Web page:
Ah, Bob McAdoo. Very few players have managed to hurt the Boston Celtics both as a member of the team and as an opponent the way ol’ Bob managed to. While most people probably remember him as either an explosive scoring force for the Buffalo Braves in the early ’70s or the sixth man on two LA Laker title teams in the ’80s, I want to take a look at his brief – but surprisingly contentious – 20 game stopover in Boston at the end of the 1978-79 season, which had a significant impact (albeit indirectly) on the franchise that would last into the ’90s.
The Celtics in 1978-79 were a lousy team. Tom Sanders, who had replaced the legendary Tom Heinsohn midway through the previous season, was replaced by Dave Cowens after a disastrous 2-12 start. Their first round pick, Larry Bird, was still wearing Indiana State Sycamore blue rather than Celtic green, and characters like Curtis Rowe and Marvin Barnes patrolled the floor instead.
The ownership situation wasn’t much better than the product on the court. Kentucky Fried Chicken magnate John Y. Brown had acquired the team in 1978, swapping his Buffalo Braves franchise with Irv Levin, who wanted to move the team to his native California. Brown had previously owned the Kentucky Colonels of the ABA, and had earned a reputation as a hands-on owner. This was not a positive thing – his two most notable moves as Colonels owner were trading his best player (Dan Issel) to Baltimore to save money, and to fold the team rather than pay $3 million to move it to the NBA.
Auerbach had a plan. The team held Bird’s rights for a full year, and would make a hard push to sign him before he returned to the draft pool. Besides that, he had hoarded three first round picks in the 1979 NBA Draft – their own, the Golden State Warriors’ (acquired for Jo Jo White), and the Seattle Supersonics’ (acquired for Dennis Awtrey) – which would ensure an infusion of young talent that could carry the franchise into the next decade.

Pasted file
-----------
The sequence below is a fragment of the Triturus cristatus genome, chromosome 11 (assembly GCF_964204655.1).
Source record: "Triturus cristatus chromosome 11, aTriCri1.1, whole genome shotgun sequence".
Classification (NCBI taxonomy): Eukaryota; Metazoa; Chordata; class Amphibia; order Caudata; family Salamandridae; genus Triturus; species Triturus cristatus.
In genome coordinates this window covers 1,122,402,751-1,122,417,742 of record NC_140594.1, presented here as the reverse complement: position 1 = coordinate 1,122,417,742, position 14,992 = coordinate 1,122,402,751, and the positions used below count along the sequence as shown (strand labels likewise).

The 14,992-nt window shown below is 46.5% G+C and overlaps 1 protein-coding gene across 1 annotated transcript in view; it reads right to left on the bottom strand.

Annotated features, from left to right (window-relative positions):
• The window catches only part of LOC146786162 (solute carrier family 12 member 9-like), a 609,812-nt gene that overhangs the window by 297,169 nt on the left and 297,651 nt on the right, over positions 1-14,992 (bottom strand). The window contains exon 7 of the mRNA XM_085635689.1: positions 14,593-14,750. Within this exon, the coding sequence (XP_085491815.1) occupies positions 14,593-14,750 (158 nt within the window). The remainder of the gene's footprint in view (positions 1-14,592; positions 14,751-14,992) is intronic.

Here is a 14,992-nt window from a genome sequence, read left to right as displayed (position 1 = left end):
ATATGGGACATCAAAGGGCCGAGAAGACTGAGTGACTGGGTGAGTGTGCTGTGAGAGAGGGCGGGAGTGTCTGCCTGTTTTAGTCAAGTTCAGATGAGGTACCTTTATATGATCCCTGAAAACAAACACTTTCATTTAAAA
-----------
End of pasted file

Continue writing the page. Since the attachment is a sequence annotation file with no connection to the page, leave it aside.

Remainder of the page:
John Y. Brown, however, wanted to win now. He viewed those picks as trade chips rather than building blocks, and needed to make a big splash. On February 12, 1979, he sent the three picks that Auerbach had so carefully acquired to the New York Knicks for Robert Allen McAdoo, Jr., who was averaging 26.9 points and 9.5 rebounds per game at the time.
Auerbach, predictably, was furious. Not only had Brown undone all the work he’d done, he’d done so by acquiring a player that had a game antithetical to Auerbach’s philosophy. He was a great talent, to be sure, but he was a me-first player, and Auerbach hated that. Red was within a hair’s breadth of leaving the Celtics for the Knicks, but Brown sold his interest in the team to Harry Mangurian before he could pull the trigger, and Red stayed.
In his 20 games in Boston, McAdoo averaged 20.6 points and 7.1 rebounds per game, and fit in about as well as Auerbach had expected, which is to say not at all. The team finished a dismal 29-53, a record that earned the Knicks the third overall pick in the 1979 draft. Brown may have been gone, but the specter of his ownership still loomed large.
Free from Brown’s meddling, however, Red was free to get back to his plan to reload the franchise. He found a team that wanted McAdoo, and while the haul wasn’t quite as impressive as what they gave up for him, it ended up working out very well.
The Celtics had signed M.L. Carr away from the Detroit Pistons as a free agent, and because of the arcane free agent rules of the day, compensation had to be worked out. The Celtics used the opportunity to send McAdoo to Detroit for two first round picks in the 1980 NBA Draft.
The Pistons won 16 games in 1979-80, earning the Celtics the #1 overall selection in the draft. They traded that pick, along with the other pick they acquired from the Pistons for McAdoo (Washington’s #13 overall pick) to the Golden State Warriors for the #3 overall pick, which they used on Minnesota center Kevin McHale and talented (but underachieving) center Robert Parish. The rest, as they say, is history.
In the end, the Celtics turned Jo Jo White and Dennis Awtrey into McHale and Parish, while the Knicks got Bill Cartwright, Larry Demic, and Sly Williams with the picks they poached from Brown for McAdoo. For all the consternation that the trade caused at the time, it certainly came up roses for the Celtics.